FIG. 8 is a flow diagram 800 of one embodiment of a method for updating a content stream. The mixer 204 receives 802 a request for a stream of content. The mixer 204 generates 804 a stream of content from candidate content items based on interestingness to the user and freshness of the content. The mixer 204 generates 806 a reason for the presence of each item in the stream of content and displays the reason alongside the content in the user interface. The mixer 204 also generates a user interface that allows the user to provide feedback about whether the reasons are correct and whether the content items are interesting. The model generation engine 207 receives 808 feedback from the user, which is incorporated into an updated model. The mixer 204 receives candidate content items and compares them to the updated model to generate 810 an updated stream of content.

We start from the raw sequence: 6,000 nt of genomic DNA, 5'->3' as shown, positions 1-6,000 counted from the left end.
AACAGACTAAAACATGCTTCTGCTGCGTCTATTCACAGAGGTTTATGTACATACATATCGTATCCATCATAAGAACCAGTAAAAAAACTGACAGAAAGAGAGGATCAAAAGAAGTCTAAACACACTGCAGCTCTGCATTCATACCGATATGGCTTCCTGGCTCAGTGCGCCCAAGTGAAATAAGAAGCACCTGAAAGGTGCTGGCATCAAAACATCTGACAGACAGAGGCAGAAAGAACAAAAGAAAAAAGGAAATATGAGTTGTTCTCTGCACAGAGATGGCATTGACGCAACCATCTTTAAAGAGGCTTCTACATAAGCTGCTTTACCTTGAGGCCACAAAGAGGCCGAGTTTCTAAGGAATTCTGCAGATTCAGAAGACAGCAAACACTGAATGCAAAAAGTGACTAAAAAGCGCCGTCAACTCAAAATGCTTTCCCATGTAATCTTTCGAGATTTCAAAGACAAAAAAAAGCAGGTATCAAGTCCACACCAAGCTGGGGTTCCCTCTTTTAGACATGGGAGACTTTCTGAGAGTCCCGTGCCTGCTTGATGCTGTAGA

The foregoing description of the embodiments has been presented for the purposes of illustration and description. It is not intended to be exhaustive or to limit the specification to the precise form disclosed. Many modifications and variations are possible in light of the above teaching. It is intended that the scope of the embodiments be limited not by this detailed description, but rather by the claims of this application. As will be understood by those familiar with the art, the examples may be embodied in other specific forms without departing from the spirit or essential characteristics thereof. Likewise, the particular naming and division of the modules, routines, features, attributes, methodologies, and other aspects are not mandatory or significant, and the mechanisms that implement the description or its features may have different names, divisions and/or formats. Furthermore, as will be apparent to one of ordinary skill in the relevant art, the modules, routines, features, attributes, methodologies, and other aspects of the specification can be implemented as software, hardware, firmware or any combination of the three. Also, wherever a component, an example of which is a module, of the specification is implemented as software, the component can be implemented as a standalone program, as part of a larger program, as a plurality of separate programs, as a statically or dynamically linked library, as a kernel loadable module, as a device driver, and/or in every and any other way known now or in the future to those of ordinary skill in the art of computer programming. Additionally, the specification is in no way limited to implementation in any specific programming language, or for any specific operating system or environment. Accordingly, the disclosure is intended to be illustrative, but not limiting, of the scope of the specification, which is set forth in the following claims.